Last week I appeared on an episode of Carren’s Couch to discuss the Praxis program as well as my thoughts on Education in general. I had a lot of fun. If you’d like to check out the interview, feel free to check out the video below.
Carren’s Couch 30 – Teen-preneurs! How to make them or ‘break’ them with education from Carren Smith on Vimeo.
Also, if you haven’t heard, I host a weekly podcast where I speak with various educators and entrepreneurs on the value of failure. It’s called “What Are You Failing At?” If you’d like to check out the latest few episodes, feel free to check out some of the latest videos below:
Money isn’t everything, but neither is anything else.
A good education isn’t everything. Being married isn’t everything. Having kids isn’t everything. Being in love with someone isn’t everything. Physical health isn’t everything. Having amazing friends isn’t everything. Appreciating fine art isn’t everything. Working hard isn’t everything. Taking care of your physical appearance isn’t everything. A sense of humor isn’t everything. Giving to charity isn’t everything. Getting a decent amount of sleep isn’t everything. Living in a neighborhood where you don’t have to worry about getting shot isn’t everything.
No single thing is everything.
Life is multidimensional. A flourishing life involves many different elements and the “right” combination of those elements ranges from person to person.
The question we should be asking ourselves is not, “is this thing I’m pursuing everything?,” but rather, “is it consistent with my own priorities, preferences, and principles to pursue the particular thing I am pursuing?”
What you need might fail to be everything, but that doesn’t mean it’s worth absolutely nothing.
Does it give you the options you want? Does it matter to you? Does it make you feel alive to go after it? Is it consistent with your value system? Does it make you a better human being to focus on it?
Instead of getting stuck in the trap of thinking about the things you want in terms of anything, nothing, and everything, consider the freedom that comes from just giving yourself permission to do and pursue YOUR thing.
People change. They grow up. They get better. They learn. They mature.
The evidence is in the mirror. Aren’t all these things true of you or have you always been enlightened? Have you always been wise or do you also know what it’s like to be a cause of someone else’s inconvenience or sorrow?
What would your life be like if everyone defined your identity by your last bad choice? Be open as the world has been open to you.
Will everyone change? Of course not. But if the cooperation of every single person was the standard for anything, nothing new would ever be possible.
When assessing the value of your daily practices and pursuits, let your own priorities and preferences take precedence over the inclination to evaluate your existence in terms of what others are posting on their social media accounts.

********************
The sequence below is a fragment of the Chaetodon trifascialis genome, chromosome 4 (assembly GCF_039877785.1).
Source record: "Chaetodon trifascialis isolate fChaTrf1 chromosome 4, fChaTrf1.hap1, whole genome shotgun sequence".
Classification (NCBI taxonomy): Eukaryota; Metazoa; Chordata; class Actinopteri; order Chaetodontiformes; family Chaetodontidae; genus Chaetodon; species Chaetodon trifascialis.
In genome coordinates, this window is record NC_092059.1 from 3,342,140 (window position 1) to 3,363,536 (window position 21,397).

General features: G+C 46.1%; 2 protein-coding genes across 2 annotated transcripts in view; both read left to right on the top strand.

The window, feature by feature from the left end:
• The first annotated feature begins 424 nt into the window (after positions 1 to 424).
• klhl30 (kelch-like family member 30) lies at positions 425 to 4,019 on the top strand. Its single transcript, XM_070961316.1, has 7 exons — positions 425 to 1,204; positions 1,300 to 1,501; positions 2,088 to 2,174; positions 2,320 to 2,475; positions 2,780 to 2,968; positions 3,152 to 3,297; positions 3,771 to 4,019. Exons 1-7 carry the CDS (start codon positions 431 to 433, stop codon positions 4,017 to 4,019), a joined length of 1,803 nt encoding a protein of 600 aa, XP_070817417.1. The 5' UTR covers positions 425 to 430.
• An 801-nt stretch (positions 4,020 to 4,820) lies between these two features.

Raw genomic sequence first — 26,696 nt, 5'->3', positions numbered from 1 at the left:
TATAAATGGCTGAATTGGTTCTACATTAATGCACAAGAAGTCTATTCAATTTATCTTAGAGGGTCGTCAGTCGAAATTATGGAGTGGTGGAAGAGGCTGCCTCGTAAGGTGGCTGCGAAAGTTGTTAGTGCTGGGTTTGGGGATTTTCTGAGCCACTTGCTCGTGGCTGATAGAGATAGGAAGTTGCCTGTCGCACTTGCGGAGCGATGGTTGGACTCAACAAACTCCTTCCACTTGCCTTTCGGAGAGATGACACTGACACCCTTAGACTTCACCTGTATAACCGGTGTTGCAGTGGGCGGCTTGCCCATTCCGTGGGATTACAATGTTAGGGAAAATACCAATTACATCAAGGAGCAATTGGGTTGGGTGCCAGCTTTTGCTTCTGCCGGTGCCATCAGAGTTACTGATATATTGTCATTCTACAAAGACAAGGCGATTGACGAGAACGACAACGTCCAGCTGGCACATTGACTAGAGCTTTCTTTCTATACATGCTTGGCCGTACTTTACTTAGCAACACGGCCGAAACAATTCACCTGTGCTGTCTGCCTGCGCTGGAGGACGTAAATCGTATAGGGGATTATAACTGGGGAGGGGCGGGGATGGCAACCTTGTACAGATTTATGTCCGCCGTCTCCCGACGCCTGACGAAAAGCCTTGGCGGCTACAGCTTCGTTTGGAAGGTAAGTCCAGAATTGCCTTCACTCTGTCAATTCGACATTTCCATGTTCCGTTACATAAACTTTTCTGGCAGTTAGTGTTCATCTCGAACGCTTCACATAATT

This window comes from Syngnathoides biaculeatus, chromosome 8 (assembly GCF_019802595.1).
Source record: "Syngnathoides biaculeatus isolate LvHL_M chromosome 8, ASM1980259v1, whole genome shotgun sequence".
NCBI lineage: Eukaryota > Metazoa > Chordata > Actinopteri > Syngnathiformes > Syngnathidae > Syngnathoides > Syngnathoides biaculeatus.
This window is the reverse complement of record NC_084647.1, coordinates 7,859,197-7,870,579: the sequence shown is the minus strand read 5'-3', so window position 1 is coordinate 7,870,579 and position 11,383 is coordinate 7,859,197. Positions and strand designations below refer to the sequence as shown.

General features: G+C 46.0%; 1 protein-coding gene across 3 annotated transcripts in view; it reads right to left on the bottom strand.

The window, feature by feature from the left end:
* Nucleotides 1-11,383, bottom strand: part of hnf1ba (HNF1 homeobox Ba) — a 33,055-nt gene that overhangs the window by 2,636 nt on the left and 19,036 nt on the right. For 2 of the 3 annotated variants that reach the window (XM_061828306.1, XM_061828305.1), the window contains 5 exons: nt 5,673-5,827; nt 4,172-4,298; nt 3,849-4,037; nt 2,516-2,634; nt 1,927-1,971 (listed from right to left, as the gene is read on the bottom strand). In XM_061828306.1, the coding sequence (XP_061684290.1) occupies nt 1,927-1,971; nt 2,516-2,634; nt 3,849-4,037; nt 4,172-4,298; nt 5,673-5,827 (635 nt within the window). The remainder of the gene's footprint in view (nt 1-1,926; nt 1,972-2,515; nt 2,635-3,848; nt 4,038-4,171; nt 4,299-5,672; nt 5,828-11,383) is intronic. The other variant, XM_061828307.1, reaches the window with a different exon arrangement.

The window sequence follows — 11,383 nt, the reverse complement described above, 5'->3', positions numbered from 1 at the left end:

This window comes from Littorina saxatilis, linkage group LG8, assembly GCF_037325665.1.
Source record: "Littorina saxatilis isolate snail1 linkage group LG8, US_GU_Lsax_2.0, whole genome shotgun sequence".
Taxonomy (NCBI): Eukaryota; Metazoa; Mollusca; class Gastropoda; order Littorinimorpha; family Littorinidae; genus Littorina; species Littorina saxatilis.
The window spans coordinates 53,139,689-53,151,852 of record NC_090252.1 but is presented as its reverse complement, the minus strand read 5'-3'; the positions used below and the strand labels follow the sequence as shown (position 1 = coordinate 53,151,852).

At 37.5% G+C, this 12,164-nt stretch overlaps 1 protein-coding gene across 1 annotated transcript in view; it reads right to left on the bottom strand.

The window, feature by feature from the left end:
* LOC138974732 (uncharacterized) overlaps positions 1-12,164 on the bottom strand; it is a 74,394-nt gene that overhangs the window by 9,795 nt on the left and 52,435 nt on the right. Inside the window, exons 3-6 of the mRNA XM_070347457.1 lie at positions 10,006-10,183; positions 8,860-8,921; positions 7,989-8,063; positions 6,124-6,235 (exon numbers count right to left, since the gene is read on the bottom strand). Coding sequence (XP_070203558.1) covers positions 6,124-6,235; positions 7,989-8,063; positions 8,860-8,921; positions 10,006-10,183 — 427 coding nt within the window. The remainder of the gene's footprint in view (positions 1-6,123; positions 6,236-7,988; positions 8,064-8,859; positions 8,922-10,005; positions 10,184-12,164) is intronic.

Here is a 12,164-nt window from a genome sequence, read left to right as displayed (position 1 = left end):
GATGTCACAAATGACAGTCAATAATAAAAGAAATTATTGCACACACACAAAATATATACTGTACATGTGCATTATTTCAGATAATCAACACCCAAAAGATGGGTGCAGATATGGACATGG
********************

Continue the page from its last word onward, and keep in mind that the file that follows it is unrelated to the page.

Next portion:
Love your life for what it is and for what you’re capable of making it.
Beware the temptation of resenting your life simply because you’re not included in every instagram photo of a fun party or cool concert.
One of my mother’s earliest lessons to me is apropos here: “there are always exciting stories of exciting people doing exciting things. None of those stories are as exciting as the story of your life purpose. Keep your attention focused on THAT!”
One of the greatest tricks the devil ever played was to convince the world that work was HIS idea.
Truth is, work is not a product of The Fall. It’s the first gift of Creation. It’s a blessing, not a curse. It’s a privilege, not a punishment.
Before God gave human beings anything else, He gave them a work to do, a purpose to fulfill, a creative outlet through which they could express their own divinity.
As long we persist in our hatred of work, we live in condemnation of the very thing that makes us God-like.
Work is not the enemy. Ignorance of self is.
We appear to be frustrated with our jobs when deep down inside we’re frustrated with a lack of direction, a lack of conviction, a lack of passion, a lack of confidence, a lack of willingness to do whatever it takes to find our mission.
Our greatest need is not more vacation, but more vocation.
Recent question from a friend: “Hey, I notice that you’re always posting a bunch of inspirational self-help stuff on your Facebook pages. Do you ever have days where things aren’t all hunky dory and positive?”
Me: Yes. Those are the days when I usually write all that inspirational self-help stuff.
You can justify your intentions or you can go about your business and do the work that summons you, but it’s hard to do both at the same time.
Creating is a very different kind of activity from explaining to others why it’s sane, permissible, or necessary for you to create.
So many people fail to ever get around to making art because they’re too busy trying to transform their friends into fans.
As Steven Pressfield wrote, “leave your buddy behind.” Thrust yourself into your calling with faith and trust that your work will move the people it was meant to move.
You can defend yourself until your face turns blue, but at some point you have to face the blank page, the blank canvas, the blankness of a life lived without passion.
The most noble form of integrity is the kind that proves itself not through argument, but through action.